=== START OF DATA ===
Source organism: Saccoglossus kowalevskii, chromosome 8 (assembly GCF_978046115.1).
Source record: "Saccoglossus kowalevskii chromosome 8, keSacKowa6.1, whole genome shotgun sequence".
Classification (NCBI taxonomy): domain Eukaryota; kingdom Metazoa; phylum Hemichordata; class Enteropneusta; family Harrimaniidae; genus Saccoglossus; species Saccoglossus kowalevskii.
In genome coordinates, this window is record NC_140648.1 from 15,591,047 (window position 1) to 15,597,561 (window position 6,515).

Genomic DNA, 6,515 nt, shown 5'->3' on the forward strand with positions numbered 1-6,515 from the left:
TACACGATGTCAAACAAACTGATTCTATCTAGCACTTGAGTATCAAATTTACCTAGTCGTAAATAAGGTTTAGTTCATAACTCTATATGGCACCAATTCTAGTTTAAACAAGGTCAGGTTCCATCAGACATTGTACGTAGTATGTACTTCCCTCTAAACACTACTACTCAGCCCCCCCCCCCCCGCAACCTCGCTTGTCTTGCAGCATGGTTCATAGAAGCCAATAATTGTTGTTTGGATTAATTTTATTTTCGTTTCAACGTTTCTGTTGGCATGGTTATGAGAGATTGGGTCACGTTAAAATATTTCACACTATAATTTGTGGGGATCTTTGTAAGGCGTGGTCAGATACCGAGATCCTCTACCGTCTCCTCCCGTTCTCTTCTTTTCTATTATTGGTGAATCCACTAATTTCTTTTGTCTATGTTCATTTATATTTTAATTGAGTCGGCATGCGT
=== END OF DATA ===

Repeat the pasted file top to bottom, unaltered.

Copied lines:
Source organism: Saccoglossus kowalevskii, chromosome 8 (assembly GCF_978046115.1).
Source record: "Saccoglossus kowalevskii chromosome 8, keSacKowa6.1, whole genome shotgun sequence".
Classification (NCBI taxonomy): domain Eukaryota; kingdom Metazoa; phylum Hemichordata; class Enteropneusta; family Harrimaniidae; genus Saccoglossus; species Saccoglossus kowalevskii.
In genome coordinates, this window is record NC_140648.1 from 15,591,047 (window position 1) to 15,597,561 (window position 6,515).

Genomic DNA, 6,515 nt, shown 5'->3' on the forward strand with positions numbered 1-6,515 from the left:
TACACGATGTCAAACAAACTGATTCTATCTAGCACTTGAGTATCAAATTTACCTAGTCGTAAATAAGGTTTAGTTCATAACTCTATATGGCACCAATTCTAGTTTAAACAAGGTCAGGTTCCATCAGACATTGTACGTAGTATGTACTTCCCTCTAAACACTACTACTCAGCCCCCCCCCCCCCGCAACCTCGCTTGTCTTGCAGCATGGTTCATAGAAGCCAATAATTGTTGTTTGGATTAATTTTATTTTCGTTTCAACGTTTCTGTTGGCATGGTTATGAGAGATTGGGTCACGTTAAAATATTTCACACTATAATTTGTGGGGATCTTTGTAAGGCGTGGTCAGATACCGAGATCCTCTACCGTCTCCTCCCGTTCTCTTCTTTTCTATTATTGGTGAATCCACTAATTTCTTTTGTCTATGTTCATTTATATTTTAATTGAGTCGGCATGCGT